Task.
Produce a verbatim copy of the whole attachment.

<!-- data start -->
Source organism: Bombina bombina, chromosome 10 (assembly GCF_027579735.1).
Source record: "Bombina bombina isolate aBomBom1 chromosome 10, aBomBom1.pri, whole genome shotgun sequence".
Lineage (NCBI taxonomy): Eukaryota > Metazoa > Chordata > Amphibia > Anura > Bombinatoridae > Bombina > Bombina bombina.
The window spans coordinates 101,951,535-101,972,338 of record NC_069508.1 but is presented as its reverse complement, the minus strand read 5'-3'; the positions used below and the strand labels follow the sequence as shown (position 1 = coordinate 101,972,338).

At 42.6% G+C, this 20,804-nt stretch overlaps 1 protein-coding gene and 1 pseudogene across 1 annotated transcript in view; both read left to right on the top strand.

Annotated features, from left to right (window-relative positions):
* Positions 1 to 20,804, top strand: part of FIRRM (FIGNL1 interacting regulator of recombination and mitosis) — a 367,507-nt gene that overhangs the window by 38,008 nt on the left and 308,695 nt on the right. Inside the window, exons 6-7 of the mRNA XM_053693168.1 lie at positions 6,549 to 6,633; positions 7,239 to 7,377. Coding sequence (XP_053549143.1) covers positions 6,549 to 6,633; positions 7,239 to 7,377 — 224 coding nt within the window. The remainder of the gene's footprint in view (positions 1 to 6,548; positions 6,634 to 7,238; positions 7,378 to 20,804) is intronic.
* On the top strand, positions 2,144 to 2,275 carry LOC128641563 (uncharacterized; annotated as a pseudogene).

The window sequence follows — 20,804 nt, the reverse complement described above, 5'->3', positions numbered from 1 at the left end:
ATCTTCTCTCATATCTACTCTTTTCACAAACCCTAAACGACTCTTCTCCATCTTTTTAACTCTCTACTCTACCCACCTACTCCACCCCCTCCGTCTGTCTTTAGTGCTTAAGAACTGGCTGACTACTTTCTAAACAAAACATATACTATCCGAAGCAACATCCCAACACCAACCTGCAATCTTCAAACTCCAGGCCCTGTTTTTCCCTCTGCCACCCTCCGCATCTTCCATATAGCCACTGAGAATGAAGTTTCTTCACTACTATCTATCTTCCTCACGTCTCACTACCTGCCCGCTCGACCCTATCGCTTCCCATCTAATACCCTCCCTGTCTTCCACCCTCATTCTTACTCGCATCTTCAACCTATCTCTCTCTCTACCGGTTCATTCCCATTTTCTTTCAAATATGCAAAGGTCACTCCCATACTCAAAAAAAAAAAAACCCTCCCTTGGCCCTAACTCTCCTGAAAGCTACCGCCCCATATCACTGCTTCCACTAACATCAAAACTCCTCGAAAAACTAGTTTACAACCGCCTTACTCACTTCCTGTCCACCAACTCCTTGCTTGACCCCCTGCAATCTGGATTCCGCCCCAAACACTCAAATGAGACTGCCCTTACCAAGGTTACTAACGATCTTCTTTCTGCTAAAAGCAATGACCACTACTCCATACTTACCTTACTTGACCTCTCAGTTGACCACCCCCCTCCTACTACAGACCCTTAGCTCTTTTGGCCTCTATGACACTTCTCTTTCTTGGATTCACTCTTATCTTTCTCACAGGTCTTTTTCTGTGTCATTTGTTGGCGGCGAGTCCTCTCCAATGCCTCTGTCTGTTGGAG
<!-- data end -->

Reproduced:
Source organism: Bombina bombina, chromosome 10 (assembly GCF_027579735.1).
Source record: "Bombina bombina isolate aBomBom1 chromosome 10, aBomBom1.pri, whole genome shotgun sequence".
Lineage (NCBI taxonomy): Eukaryota > Metazoa > Chordata > Amphibia > Anura > Bombinatoridae > Bombina > Bombina bombina.
The window spans coordinates 101,951,535-101,972,338 of record NC_069508.1 but is presented as its reverse complement, the minus strand read 5'-3'; the positions used below and the strand labels follow the sequence as shown (position 1 = coordinate 101,972,338).

At 42.6% G+C, this 20,804-nt stretch overlaps 1 protein-coding gene and 1 pseudogene across 1 annotated transcript in view; both read left to right on the top strand.

Annotated features, from left to right (window-relative positions):
* Positions 1 to 20,804, top strand: part of FIRRM (FIGNL1 interacting regulator of recombination and mitosis) — a 367,507-nt gene that overhangs the window by 38,008 nt on the left and 308,695 nt on the right. Inside the window, exons 6-7 of the mRNA XM_053693168.1 lie at positions 6,549 to 6,633; positions 7,239 to 7,377. Coding sequence (XP_053549143.1) covers positions 6,549 to 6,633; positions 7,239 to 7,377 — 224 coding nt within the window. The remainder of the gene's footprint in view (positions 1 to 6,548; positions 6,634 to 7,238; positions 7,378 to 20,804) is intronic.
* On the top strand, positions 2,144 to 2,275 carry LOC128641563 (uncharacterized; annotated as a pseudogene).

The window sequence follows — 20,804 nt, the reverse complement described above, 5'->3', positions numbered from 1 at the left end:
ATCTTCTCTCATATCTACTCTTTTCACAAACCCTAAACGACTCTTCTCCATCTTTTTAACTCTCTACTCTACCCACCTACTCCACCCCCTCCGTCTGTCTTTAGTGCTTAAGAACTGGCTGACTACTTTCTAAACAAAACATATACTATCCGAAGCAACATCCCAACACCAACCTGCAATCTTCAAACTCCAGGCCCTGTTTTTCCCTCTGCCACCCTCCGCATCTTCCATATAGCCACTGAGAATGAAGTTTCTTCACTACTATCTATCTTCCTCACGTCTCACTACCTGCCCGCTCGACCCTATCGCTTCCCATCTAATACCCTCCCTGTCTTCCACCCTCATTCTTACTCGCATCTTCAACCTATCTCTCTCTCTACCGGTTCATTCCCATTTTCTTTCAAATATGCAAAGGTCACTCCCATACTCAAAAAAAAAAAAACCCTCCCTTGGCCCTAACTCTCCTGAAAGCTACCGCCCCATATCACTGCTTCCACTAACATCAAAACTCCTCGAAAAACTAGTTTACAACCGCCTTACTCACTTCCTGTCCACCAACTCCTTGCTTGACCCCCTGCAATCTGGATTCCGCCCCAAACACTCAAATGAGACTGCCCTTACCAAGGTTACTAACGATCTTCTTTCTGCTAAAAGCAATGACCACTACTCCATACTTACCTTACTTGACCTCTCAGTTGACCACCCCCCTCCTACTACAGACCCTTAGCTCTTTTGGCCTCTATGACACTTCTCTTTCTTGGATTCACTCTTATCTTTCTCACAGGTCTTTTTCTGTGTCATTTGTTGGCGGCGAGTCCTCTCCAATGCCTCTGTCTGTTGGAG